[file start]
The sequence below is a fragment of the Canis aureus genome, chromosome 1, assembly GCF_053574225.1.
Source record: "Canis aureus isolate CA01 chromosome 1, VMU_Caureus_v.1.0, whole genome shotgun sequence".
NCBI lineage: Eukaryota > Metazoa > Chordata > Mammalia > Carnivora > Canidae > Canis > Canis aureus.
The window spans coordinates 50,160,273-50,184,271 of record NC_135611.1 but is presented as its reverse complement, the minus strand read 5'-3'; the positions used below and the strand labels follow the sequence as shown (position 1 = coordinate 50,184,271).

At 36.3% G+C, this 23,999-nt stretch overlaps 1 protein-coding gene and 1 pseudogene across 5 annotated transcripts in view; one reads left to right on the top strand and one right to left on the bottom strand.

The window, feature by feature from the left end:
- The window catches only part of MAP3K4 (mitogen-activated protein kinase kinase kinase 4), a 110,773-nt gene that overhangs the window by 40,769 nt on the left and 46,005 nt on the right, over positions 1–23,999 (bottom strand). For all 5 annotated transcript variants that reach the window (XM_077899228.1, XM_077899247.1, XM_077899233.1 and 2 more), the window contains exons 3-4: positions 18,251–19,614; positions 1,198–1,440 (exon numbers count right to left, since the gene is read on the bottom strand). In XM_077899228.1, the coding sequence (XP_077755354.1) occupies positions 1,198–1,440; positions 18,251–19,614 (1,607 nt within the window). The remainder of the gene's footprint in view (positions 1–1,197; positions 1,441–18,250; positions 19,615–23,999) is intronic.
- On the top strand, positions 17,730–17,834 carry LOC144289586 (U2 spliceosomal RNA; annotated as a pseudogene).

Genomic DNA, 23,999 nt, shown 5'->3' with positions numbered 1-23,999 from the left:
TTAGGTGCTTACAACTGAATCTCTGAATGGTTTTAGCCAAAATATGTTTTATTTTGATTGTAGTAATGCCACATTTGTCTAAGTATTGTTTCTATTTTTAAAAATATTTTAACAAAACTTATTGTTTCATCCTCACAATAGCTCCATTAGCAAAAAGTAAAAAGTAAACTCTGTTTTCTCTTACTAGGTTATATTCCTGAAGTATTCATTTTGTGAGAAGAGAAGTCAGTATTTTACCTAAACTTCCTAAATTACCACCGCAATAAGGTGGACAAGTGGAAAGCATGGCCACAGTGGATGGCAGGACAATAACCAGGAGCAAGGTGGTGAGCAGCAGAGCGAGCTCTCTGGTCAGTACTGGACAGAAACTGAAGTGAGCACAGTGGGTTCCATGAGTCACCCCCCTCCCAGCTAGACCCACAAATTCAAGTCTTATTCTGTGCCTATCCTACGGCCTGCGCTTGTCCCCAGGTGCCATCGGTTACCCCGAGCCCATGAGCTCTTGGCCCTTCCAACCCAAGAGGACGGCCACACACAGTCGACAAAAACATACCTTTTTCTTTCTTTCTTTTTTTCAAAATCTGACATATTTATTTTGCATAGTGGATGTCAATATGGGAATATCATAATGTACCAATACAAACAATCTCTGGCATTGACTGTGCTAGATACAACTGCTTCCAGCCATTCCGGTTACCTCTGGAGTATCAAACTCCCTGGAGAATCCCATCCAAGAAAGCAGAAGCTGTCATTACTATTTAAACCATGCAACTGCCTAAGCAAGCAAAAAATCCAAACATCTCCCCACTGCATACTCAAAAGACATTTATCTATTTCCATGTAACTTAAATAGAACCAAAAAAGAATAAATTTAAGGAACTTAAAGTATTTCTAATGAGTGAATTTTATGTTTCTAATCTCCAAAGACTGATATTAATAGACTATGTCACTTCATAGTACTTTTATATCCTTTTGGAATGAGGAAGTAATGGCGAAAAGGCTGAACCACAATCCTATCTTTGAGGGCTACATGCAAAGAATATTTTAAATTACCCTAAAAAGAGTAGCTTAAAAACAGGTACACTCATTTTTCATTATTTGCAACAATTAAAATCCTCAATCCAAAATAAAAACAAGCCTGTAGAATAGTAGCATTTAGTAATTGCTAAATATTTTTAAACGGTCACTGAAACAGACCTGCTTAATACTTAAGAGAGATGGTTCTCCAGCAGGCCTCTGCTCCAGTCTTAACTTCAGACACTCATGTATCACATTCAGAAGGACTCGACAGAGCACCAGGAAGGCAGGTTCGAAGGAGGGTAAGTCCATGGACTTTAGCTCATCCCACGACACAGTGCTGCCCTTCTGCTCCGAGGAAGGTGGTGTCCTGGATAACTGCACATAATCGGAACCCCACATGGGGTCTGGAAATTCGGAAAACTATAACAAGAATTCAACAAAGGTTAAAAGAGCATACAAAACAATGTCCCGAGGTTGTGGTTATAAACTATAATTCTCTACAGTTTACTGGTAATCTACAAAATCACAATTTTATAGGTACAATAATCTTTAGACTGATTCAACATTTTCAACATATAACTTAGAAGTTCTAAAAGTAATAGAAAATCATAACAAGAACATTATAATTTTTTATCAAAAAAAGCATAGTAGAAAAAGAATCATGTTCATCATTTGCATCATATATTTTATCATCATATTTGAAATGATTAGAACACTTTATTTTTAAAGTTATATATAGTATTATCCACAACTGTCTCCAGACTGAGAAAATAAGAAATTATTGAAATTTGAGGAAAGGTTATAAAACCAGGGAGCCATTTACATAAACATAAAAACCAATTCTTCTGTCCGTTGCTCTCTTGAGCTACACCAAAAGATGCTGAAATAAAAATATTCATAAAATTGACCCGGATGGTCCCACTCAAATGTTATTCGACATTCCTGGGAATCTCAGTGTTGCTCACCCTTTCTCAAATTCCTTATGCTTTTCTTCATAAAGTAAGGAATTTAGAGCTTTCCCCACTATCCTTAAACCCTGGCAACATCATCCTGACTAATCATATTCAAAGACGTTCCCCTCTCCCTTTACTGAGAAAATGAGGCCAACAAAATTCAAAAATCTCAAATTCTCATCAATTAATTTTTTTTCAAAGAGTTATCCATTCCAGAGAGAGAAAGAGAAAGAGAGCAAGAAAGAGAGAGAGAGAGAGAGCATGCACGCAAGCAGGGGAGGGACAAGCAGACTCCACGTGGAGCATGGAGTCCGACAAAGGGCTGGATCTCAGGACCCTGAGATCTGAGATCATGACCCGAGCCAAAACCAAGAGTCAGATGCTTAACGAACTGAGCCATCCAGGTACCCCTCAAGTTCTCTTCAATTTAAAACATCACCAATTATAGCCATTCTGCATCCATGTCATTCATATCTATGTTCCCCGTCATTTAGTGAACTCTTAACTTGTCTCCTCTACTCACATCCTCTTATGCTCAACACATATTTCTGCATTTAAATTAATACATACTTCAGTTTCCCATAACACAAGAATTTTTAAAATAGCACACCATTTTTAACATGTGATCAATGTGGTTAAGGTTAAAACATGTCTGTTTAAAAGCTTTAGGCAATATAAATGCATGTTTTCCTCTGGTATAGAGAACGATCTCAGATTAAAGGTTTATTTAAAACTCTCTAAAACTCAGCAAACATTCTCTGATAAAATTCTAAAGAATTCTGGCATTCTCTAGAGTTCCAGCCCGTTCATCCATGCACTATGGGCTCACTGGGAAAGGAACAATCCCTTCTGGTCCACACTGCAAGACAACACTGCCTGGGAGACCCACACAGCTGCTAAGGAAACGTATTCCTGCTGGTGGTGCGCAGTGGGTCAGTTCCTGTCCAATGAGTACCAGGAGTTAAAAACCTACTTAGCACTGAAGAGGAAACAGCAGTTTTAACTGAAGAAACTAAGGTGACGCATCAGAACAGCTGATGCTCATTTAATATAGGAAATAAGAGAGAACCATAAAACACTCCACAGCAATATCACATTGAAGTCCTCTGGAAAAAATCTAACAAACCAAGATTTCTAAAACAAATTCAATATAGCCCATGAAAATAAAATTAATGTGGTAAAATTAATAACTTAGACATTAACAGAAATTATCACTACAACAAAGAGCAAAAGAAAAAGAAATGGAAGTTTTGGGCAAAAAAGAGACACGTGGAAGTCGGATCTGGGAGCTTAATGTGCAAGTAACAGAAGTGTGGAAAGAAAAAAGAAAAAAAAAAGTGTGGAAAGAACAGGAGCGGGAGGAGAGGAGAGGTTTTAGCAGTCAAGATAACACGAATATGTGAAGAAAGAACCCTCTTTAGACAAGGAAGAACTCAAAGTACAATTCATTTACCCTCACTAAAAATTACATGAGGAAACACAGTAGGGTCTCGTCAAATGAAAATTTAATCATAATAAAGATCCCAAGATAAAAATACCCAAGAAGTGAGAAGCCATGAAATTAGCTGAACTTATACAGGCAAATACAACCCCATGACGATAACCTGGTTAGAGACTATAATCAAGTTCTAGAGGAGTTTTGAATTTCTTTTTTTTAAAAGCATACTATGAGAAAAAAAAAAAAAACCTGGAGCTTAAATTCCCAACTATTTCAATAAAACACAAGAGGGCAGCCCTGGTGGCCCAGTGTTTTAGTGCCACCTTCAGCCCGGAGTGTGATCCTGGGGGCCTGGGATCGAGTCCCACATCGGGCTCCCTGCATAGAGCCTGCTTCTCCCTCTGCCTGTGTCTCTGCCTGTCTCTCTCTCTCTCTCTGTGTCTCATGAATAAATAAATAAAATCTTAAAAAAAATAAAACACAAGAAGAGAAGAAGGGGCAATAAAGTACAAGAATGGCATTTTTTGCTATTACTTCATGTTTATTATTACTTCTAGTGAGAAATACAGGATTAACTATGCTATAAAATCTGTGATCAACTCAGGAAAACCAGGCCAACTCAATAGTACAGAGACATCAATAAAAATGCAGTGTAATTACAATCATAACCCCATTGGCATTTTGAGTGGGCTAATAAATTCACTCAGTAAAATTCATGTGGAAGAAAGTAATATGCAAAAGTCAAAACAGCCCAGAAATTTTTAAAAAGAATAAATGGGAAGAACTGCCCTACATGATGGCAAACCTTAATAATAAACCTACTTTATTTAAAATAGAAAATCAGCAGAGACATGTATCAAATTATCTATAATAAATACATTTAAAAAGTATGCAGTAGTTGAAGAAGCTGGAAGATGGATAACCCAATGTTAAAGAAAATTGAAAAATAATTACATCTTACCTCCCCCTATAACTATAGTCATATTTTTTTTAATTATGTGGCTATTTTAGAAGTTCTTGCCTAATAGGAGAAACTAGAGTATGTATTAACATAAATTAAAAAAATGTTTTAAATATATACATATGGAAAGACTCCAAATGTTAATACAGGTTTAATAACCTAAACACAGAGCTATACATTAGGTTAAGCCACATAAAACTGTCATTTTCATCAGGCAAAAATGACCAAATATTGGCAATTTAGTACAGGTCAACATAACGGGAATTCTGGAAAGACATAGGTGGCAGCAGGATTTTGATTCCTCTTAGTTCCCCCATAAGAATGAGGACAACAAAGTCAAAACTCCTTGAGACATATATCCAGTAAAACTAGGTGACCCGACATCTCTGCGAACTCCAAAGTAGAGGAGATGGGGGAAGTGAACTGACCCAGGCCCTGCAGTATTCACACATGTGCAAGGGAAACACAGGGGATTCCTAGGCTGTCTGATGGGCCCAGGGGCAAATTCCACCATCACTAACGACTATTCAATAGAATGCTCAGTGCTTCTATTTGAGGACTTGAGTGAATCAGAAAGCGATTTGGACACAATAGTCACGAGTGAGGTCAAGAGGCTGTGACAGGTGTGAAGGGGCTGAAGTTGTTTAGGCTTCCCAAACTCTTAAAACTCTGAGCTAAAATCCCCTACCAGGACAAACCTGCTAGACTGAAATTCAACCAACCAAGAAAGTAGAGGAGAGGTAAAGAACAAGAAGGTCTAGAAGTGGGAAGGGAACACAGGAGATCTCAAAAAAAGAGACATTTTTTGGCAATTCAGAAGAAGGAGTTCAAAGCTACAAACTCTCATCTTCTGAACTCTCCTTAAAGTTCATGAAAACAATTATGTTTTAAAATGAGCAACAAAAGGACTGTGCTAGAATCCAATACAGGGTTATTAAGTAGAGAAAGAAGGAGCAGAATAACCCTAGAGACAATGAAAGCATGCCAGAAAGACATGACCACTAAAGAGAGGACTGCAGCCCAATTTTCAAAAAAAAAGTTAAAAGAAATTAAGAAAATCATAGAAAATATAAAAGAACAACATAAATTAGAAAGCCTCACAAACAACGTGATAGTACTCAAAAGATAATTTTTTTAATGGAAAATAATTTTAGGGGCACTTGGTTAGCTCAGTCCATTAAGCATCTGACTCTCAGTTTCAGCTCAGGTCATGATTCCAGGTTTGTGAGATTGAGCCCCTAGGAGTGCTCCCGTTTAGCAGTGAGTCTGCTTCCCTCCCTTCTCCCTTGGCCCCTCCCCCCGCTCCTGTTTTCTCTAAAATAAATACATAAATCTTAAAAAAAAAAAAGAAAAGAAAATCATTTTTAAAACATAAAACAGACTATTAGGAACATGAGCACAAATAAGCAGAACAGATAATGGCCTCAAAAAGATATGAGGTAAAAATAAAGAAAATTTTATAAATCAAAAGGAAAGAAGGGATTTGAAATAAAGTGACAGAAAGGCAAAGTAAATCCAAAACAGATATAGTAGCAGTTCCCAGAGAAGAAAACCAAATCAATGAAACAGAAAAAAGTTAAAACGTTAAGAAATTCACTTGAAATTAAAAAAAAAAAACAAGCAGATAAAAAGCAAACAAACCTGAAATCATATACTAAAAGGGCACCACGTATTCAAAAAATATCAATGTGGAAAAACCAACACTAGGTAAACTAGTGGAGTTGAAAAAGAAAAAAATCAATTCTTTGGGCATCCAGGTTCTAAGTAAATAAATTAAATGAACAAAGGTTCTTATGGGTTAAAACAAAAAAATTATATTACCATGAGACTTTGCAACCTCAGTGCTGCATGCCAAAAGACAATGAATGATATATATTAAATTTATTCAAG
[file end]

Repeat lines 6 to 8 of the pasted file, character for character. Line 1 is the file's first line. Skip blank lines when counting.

The window, feature by feature from the left end:
- The window catches only part of MAP3K4 (mitogen-activated protein kinase kinase kinase 4), a 110,773-nt gene that overhangs the window by 40,769 nt on the left and 46,005 nt on the right, over positions 1–23,999 (bottom strand). For all 5 annotated transcript variants that reach the window (XM_077899228.1, XM_077899247.1, XM_077899233.1 and 2 more), the window contains exons 3-4: positions 18,251–19,614; positions 1,198–1,440 (exon numbers count right to left, since the gene is read on the bottom strand). In XM_077899228.1, the coding sequence (XP_077755354.1) occupies positions 1,198–1,440; positions 18,251–19,614 (1,607 nt within the window). The remainder of the gene's footprint in view (positions 1–1,197; positions 1,441–18,250; positions 19,615–23,999) is intronic.
- On the top strand, positions 17,730–17,834 carry LOC144289586 (U2 spliceosomal RNA; annotated as a pseudogene).